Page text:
Groß, C. Conzelmann, J. A. Müller, S. Stenger, K. Steinhart, F. Kirchhoff and J. Münch. Detection of SARS-CoV-2 in human breastmilk. Lancet, May 21st 2020, https://doi.org/10.1016/S0140-6736(20)31181-8

This report is presented as a letter.

The study primarily relates to the SARS­CoV­2 content of the breast milk of two “nursing mothers” who shared a room postnatally, with their babies, and who developed swab-positive mild Covid-19 infection after birth – three days and six days respectively. The gestation and birthweights of the babies are not reported but they seem to have been full term, well at birth and initially well for the first few days following delivery.

The babies developed abnormal respiratory signs, one with jaundice, at 8 days and 11 days respectively, both becoming swab positive for SARS­CoV­2 at about the same ages and both being admitted to a Neonatal Unit. One infant, who also tested positive for RSV, subsequently required mechanical ventilation. It is stated that one infant recovered but the outcome for the ventilated infant is not given.

The patient identification and recruitment processes are not described.

Breast milk was collected, after feeds and after nipple disinfection, from each mother starting at eight days and four days respectively after development of Covid-19 symptoms. Samples were collected on postnatal days 12-15 for the first mother and 10, 12, 13, 14 and 25 for the second. Testing for SARS­CoV­2 RNA was performed using RT­qPCR.  Information on the method of nipple disinfection is not provided.

A separate laboratory-based study investigated the effect of breast milk on viral recovery rates by “spiking” breast milk with serial dilutions of a SARS­CoV­2 stock.

The main findings of potential importance are:

  1. The breast milk of one of the mothers tested positive for SARS­CoV­2 RNA at 10-13 days after birth. Testing of breast milk from the other mother was negative.
  2. Quantification using Ct values corresponded to 1∙32 × 10⁵ copies per mL in whole milk and 9∙48 × 10⁴ copies per mL in skimmed milk.
  3. An 89∙2% reduction in recovery rate in whole milk and 51∙5% in skimmed milk, suggesting that the actual viral loads in whole milk of the mother could be even higher than detected.

This study provides the first report of the detection of viral RNA in human breast milk collected from a mother who had clinical signs of Covid-19 confirmed by PCR testing of swabs. This does not provide evidence that the RNA was indicative of infectious virus or that transmission of the virus to the baby occurred via breastmilk. Further studies will be necessary to attempt to culture virus from breast milk and assess risk of transmission, which to date has seemed low.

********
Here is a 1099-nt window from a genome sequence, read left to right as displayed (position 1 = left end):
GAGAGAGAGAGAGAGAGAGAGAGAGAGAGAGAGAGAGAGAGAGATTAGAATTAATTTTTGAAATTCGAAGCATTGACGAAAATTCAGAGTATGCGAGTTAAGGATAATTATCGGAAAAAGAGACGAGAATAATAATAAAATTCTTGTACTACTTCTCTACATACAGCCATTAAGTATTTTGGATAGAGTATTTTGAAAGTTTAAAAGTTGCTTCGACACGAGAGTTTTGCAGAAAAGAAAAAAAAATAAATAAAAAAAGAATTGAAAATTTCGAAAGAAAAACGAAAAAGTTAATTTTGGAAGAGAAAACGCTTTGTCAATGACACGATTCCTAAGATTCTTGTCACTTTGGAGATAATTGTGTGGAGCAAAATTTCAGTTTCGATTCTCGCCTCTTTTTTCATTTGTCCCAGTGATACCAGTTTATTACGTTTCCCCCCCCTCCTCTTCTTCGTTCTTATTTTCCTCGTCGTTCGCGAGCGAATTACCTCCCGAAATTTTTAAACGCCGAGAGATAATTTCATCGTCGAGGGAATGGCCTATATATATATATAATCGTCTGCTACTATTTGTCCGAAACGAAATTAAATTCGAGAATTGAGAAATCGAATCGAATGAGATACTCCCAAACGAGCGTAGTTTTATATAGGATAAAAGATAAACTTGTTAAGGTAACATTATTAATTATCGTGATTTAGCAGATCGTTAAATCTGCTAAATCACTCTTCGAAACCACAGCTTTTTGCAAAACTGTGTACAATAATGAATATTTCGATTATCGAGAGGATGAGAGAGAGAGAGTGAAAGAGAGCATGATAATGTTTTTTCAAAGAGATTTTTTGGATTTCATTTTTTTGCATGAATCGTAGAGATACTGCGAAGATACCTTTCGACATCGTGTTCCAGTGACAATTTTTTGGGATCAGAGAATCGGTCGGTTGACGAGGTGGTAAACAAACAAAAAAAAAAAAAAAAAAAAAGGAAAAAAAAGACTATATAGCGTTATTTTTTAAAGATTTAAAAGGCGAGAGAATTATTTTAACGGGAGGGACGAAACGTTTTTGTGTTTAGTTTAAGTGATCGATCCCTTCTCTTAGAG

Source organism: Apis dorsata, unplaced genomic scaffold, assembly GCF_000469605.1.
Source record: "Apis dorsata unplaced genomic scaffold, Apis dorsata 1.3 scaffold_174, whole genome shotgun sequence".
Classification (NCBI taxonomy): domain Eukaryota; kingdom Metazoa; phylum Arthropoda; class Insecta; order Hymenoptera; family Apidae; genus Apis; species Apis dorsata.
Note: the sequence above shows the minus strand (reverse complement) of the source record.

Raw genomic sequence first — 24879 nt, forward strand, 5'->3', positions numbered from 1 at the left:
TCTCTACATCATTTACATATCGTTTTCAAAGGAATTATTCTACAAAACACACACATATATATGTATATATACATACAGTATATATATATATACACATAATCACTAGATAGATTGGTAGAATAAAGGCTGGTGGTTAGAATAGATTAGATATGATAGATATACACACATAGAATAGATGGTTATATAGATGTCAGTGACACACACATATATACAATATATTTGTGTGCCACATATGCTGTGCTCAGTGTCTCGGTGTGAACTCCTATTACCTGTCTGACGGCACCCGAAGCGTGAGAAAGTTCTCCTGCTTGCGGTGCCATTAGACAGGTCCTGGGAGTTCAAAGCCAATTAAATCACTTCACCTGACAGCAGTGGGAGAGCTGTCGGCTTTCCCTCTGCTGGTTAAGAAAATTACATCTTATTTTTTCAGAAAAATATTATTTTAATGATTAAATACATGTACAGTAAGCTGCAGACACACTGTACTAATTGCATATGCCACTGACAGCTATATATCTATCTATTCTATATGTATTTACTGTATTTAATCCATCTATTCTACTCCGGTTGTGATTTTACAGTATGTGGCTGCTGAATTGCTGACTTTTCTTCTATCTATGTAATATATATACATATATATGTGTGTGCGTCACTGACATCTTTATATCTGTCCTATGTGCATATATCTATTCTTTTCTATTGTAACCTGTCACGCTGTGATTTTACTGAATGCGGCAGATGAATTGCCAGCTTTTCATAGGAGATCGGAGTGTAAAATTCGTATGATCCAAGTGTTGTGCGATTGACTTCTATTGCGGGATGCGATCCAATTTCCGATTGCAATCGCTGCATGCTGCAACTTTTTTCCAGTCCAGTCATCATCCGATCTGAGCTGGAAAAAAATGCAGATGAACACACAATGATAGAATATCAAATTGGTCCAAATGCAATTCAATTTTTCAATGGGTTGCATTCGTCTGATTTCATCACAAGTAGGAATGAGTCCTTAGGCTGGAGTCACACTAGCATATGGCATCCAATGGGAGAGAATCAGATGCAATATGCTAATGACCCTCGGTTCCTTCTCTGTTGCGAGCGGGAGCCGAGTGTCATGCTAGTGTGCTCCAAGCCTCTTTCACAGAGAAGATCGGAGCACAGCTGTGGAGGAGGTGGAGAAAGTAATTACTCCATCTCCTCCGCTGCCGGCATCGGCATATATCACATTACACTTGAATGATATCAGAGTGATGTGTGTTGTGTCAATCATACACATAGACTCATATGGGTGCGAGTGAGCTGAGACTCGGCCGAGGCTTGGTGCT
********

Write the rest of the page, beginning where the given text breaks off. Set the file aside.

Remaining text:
Cook, K Harman, B. Zoica et al. Horizontal transmission of severe acute respiratory syndrome coronavirus 2 to a premature infant: multiple organ injury and association with markers of inflammation. Lancet Child and Adolescent Health. 19th May 2020, https://doi.org/10.1016/S2352-4642(20)30166-8

This is a single case report of an ex-27 week preterm male infant, who presented on the 30/03 to King’s College Hospital, London at 8 weeks of age (35 weeks CGA). He had a relatively stable NICU course requiring 3 days of ventilation and had been discharged 10 days prior to presentation. Household members were asymptomatic and there were no cases of COVID 19 prior or post his discharge from NICU. Symptoms (not specified) had commenced 2 days prior to admission. At presentation he was in presumed septic shock with unrecordable BP, lactic acidosis and respiratory distress and was intubated and commenced on 4 antibiotics and acyclovir. Investigations on admission included a CXR (bilateral airspace opacification), nasopharyngeal swab (positive for SARS COV2) and blood culture (grew Staph. epi). Urine, CSF and respiratory secretions were negative and subsequent 2 blood cultures were negative. 2 further nasopharyngeal swabs on day D7 and D15 of admission continued to be positive. On D8 there was respiratory deterioration (repeat CXR showing worsening bilateral opacification) and he was commenced on HFOV with iNO. Remdesivir was also commenced at this time and continued for a 10 day course. Ferritin and LDH peaked just before D8 and IL6 and IL10 were the highest on D8 (no levels available prior to D8). CRP was highest on admission and had quickly declined, with no rise associated with the respiratory deterioration. He was switched back to conventional ventilation on D16, extubated to Highflow on D22 and off all respiratory support on D24. He was discharged from PICU to the general paediatric ward on D25 to continue weaning off sedation (no neurological sequalae reported). There was evidence of liver (raised AST and GGT) and renal (raised creatinine with peak around D7) impairment along with bone marrow dysfunction (drop in platelet and WCC) initially which improved during the admission. There was no change in the viral load between admission and D16-17 of admission.